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It came from outer space, and it made pretty colours

Athabasca University’s auroral research has been on the cutting edge of space physics for decades 
There's a lot of science going in the Athabasca area, especially in the field of space science and aurora research. Athabasca is the perfect venue to catch a good light show, says local observatory researcher Ian Schofield, who offered Science Outreach – Athabasca’s latest presentation “It came from outer space: Space weather research at Athabasca University” Nov. 27. 

ATHABASCA – Five hundred years ago the northern lights were seen as a menacing omen; a sign from the heavens; a good reason to move south, but today we have developed a much deeper understanding of the aurora borealis and why the phenomenon occurs, and much of that research has taken place in the Athabasca area.  

Science Outreach – Athabasca's latest offering, a Nov. 29 virtual presentation from observatory researcher Ian Schofield called “It came from outer space: Space weather research at Athabasca University” took those in attendance to the sun and back, as that is where his field of research resides. Schofield, who resides in Athabasca, has been working alongside Dr. Martin Connors at AU since 2007, while Connors has been working in astronomy and auroral research at AU since the mid-90s. 

“It’s an area of research that AU has been involved in for quite some time because, well, we’re pretty close to them,” said Schofield to open his talk.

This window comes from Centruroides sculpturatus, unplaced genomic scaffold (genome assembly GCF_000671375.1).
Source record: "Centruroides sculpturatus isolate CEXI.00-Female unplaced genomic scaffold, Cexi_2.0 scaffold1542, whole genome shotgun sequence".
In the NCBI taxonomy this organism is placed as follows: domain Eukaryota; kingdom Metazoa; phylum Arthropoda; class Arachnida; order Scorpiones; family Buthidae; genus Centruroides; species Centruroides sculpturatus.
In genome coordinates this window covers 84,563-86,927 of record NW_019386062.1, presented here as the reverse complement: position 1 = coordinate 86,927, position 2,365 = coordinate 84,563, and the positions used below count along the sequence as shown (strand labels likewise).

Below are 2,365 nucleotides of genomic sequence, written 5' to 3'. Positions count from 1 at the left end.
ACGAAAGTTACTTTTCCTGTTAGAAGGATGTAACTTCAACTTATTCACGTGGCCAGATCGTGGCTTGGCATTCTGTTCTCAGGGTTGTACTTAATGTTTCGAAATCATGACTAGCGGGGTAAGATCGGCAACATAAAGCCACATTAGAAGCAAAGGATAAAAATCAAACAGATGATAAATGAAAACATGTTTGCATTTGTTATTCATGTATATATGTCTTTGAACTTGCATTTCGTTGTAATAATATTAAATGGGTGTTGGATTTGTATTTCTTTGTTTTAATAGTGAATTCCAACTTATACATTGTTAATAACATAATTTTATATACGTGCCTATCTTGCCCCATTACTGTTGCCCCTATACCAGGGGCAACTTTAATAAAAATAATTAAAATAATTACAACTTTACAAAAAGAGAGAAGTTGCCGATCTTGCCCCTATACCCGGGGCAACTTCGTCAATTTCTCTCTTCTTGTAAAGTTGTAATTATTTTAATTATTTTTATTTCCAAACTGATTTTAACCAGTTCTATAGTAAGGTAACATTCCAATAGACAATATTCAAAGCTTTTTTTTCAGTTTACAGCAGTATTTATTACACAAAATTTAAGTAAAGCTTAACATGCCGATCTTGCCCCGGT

“Athabasca is really the place to be if you want to see some impressive lights shows … Space physics has been an important field that AU has really excelled in and one of the major reasons is that we have such a great location in relation to where auroras take place.”  

Schofield said a lot of his job description involves maintaining the AU observatories on campus and southwest of town and working with Connors, conducting experimental space physics research and helping develop instruments to observe and measure the Earth’s magnetic field, which plays a large role in how the aurora dance through the northern winter nights. 

The program has also been involved in some “fairly prominent science endeavors” in its time as well including NASA’s THEMIS mission in 2007 which studied how mass and energy move through the near-Earth space environment to determine the physical processes initiating auroras. 

The department was also involved in the discovery of a new type of aurora called STEVE (Strong Thermal Emission Velocity Enhancement) in 2019. Using publicly submitted information with the Aurorasaurus aurora reporting platform, scientists were able to classify the phenomenon which can be seen in our very own skies and resembles more of a strip of light than traditional auroras. 

To say the sky is the limit may be an understatement as to the potential of the discoveries that still await to be found. 

Science Outreach – Athabasca offers a virtual presentation every month. 

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